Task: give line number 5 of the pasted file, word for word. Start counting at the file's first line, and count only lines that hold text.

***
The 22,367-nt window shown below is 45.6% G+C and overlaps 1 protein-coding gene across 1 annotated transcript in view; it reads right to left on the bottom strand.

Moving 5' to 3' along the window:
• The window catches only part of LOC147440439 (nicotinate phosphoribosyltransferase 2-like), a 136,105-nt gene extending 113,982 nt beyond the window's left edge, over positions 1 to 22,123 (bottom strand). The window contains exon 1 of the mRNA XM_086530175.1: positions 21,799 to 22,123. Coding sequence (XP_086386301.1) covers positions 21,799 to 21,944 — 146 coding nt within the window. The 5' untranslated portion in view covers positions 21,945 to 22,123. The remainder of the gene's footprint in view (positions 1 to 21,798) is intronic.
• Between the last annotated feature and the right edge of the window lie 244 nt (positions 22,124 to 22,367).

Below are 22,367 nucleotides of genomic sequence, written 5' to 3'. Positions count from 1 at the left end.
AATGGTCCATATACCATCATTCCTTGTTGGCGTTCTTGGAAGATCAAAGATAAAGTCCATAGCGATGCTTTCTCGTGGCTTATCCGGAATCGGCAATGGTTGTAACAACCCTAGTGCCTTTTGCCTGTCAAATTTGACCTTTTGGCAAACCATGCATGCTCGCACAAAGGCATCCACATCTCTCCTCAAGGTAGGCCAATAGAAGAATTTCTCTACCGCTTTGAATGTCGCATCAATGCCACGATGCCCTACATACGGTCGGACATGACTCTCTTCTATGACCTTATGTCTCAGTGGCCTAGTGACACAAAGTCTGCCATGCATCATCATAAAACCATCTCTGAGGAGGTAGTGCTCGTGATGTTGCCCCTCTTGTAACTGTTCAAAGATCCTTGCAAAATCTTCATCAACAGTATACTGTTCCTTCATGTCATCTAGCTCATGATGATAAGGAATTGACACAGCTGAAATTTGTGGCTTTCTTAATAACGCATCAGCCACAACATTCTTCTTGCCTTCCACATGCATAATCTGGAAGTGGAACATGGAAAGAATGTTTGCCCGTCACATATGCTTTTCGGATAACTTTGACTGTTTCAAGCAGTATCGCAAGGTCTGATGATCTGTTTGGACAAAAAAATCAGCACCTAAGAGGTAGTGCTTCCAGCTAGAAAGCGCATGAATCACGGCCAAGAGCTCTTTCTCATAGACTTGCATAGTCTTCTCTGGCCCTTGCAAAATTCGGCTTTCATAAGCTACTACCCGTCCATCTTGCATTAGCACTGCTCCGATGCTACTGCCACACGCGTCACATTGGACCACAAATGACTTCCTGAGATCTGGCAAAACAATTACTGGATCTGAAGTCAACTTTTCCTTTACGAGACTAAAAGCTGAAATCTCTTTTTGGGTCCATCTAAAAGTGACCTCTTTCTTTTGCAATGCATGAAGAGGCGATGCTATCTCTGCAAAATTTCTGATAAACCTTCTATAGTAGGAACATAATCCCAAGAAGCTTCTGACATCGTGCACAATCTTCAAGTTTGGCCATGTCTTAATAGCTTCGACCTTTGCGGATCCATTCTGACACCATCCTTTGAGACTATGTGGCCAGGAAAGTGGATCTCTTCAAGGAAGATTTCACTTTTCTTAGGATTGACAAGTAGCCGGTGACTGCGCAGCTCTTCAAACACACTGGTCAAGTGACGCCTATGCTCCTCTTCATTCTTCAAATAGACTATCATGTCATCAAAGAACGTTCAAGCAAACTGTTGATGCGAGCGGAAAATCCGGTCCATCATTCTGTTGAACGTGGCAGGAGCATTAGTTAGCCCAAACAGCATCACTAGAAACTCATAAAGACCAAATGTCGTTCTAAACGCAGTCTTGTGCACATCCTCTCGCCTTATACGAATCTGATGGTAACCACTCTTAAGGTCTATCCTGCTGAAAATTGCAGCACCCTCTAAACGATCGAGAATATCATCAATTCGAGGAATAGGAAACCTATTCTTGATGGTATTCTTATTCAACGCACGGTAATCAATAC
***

Below are 22,367 nucleotides of genomic sequence, written 5' to 3'. Positions count from 1 at the left end.